By combining two frontier technologies, spintronics and straintronics, a team of researchers from Virginia Commonwealth University has devised perhaps the world's most miserly integrated circuit.
Physicists from the University of California at San Diego (UCSD) have demonstrated a new technique to control the speed and direction of light using memory metamaterials whose properties can be repeatedly changed.
Researchers from the Texas A&M Institute of Renewable Natural Resources have discovered fresh remains of a freshwater mussel species thought to be extinct in Texas, according to a research associate with the institute.
A compound found in green tea shows great promise for the development of drugs to treat two types of tumors and a deadly congenital disease. The discovery is the result of research led by Principal Investigator, Dr. Thomas ...
(PhysOrg.com) -- Lake Tahoe clarity dropped in 2010, but the rate of decline in clarity over the past decade remains slower compared with previous decades, according to UC Davis scientists who have monitored the lake for ...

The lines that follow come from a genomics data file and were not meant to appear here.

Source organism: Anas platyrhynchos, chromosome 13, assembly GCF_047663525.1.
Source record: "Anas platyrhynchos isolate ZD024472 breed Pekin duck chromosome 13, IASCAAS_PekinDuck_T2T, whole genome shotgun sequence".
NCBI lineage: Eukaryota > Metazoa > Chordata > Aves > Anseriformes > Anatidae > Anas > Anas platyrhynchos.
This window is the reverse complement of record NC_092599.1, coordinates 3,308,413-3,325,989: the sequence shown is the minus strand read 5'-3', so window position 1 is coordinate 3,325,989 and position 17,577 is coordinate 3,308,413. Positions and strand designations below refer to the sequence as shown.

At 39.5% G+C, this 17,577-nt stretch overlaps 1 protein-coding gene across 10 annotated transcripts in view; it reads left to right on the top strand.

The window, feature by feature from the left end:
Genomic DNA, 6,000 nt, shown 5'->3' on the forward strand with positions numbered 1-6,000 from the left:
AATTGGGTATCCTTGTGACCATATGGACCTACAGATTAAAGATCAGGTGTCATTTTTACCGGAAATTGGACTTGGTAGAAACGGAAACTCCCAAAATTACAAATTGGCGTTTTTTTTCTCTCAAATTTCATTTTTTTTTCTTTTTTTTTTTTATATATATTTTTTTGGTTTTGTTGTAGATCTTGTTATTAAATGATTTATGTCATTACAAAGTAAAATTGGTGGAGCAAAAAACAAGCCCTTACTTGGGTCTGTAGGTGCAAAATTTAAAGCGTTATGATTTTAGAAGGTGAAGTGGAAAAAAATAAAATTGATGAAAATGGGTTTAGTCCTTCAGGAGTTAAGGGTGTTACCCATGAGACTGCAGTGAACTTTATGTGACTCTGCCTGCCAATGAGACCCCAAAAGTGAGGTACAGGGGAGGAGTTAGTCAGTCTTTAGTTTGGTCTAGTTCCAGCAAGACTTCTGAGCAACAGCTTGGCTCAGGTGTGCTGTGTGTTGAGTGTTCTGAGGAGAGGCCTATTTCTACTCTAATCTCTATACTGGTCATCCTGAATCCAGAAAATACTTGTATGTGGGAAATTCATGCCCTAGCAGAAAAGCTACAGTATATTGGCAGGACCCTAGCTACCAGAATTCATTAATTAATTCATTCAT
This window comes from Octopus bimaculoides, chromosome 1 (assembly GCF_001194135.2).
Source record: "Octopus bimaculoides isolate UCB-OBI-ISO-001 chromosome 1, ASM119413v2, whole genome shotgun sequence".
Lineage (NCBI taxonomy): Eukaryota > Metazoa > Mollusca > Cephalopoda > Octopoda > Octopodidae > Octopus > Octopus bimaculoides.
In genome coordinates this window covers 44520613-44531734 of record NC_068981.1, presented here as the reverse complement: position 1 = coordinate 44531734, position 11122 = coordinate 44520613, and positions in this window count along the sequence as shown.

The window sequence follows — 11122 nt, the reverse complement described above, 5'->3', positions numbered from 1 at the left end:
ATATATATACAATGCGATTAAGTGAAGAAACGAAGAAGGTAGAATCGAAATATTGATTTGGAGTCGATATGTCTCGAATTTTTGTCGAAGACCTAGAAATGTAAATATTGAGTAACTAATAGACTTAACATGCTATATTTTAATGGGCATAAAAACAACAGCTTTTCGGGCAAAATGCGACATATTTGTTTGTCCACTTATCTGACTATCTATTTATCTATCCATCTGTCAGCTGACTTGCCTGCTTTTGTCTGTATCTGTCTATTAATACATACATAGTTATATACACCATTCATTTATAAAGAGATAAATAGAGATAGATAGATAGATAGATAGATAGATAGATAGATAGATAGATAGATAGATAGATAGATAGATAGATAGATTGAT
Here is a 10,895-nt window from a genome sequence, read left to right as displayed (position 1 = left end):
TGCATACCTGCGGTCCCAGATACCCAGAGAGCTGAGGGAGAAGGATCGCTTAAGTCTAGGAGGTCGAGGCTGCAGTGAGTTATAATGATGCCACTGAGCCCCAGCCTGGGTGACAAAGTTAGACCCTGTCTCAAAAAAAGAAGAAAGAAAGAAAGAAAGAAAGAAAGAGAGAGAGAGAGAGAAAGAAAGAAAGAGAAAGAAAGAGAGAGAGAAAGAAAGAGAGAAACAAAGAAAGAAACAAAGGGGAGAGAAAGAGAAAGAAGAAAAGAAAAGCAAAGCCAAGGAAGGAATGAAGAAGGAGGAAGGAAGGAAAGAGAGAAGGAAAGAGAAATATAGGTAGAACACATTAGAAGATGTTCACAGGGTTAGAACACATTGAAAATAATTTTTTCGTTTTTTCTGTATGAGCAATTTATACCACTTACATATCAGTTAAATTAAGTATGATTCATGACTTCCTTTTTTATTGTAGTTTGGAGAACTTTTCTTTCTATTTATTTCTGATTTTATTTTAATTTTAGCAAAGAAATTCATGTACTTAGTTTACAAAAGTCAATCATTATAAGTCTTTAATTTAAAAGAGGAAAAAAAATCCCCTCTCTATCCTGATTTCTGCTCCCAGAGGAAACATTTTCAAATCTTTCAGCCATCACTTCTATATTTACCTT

The save-the-Earth rehearsal mission Don Quijote, commissioned by the European Space Agency, is planned to test the potential of a real life-or-death mission to deflect a mass-extinction-inducing asteroid from a collision ...
Unusually wet conditions in many parts of South Dakota during the wheat growing season in 2011 have resulted in visible scab damage in at least half of the winter wheat samples tested thus far at South Dakota State University.
A Flinders University-led expedition involving the WA Museum has found the fossilised remains of a prehistoric bird, possibly a wedge-tailed eagle, in a cave on the Nullarbor Plain. The bird is more than 780,000 years old.
The carnage on global stockmarkets following the US's debt ceiling fiasco and credit downgrade will only make Australians think about the country's future even less in terms of the US and even more in terms of China.
Half of the local government officials surveyed in Michigan say the state is generally on the wrong track, while 32 percent think the state is going the right way, a new University of Michigan poll says.